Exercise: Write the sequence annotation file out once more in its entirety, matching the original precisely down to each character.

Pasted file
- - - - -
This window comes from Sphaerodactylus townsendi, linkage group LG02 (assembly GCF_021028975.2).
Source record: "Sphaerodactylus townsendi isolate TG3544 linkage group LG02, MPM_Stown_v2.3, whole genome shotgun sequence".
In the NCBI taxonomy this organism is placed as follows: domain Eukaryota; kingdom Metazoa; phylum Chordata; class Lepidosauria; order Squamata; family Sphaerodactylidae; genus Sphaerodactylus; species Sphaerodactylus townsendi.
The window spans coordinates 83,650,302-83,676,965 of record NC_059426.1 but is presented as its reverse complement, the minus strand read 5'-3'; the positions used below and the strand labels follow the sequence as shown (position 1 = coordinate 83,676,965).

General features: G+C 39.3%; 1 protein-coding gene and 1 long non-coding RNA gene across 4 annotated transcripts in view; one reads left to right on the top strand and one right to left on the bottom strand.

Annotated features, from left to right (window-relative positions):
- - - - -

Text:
This window comes from Sphaerodactylus townsendi, linkage group LG02 (assembly GCF_021028975.2).
Source record: "Sphaerodactylus townsendi isolate TG3544 linkage group LG02, MPM_Stown_v2.3, whole genome shotgun sequence".
In the NCBI taxonomy this organism is placed as follows: domain Eukaryota; kingdom Metazoa; phylum Chordata; class Lepidosauria; order Squamata; family Sphaerodactylidae; genus Sphaerodactylus; species Sphaerodactylus townsendi.
The window spans coordinates 83,650,302-83,676,965 of record NC_059426.1 but is presented as its reverse complement, the minus strand read 5'-3'; the positions used below and the strand labels follow the sequence as shown (position 1 = coordinate 83,676,965).

General features: G+C 39.3%; 1 protein-coding gene and 1 long non-coding RNA gene across 4 annotated transcripts in view; one reads left to right on the top strand and one right to left on the bottom strand.

Annotated features, from left to right (window-relative positions):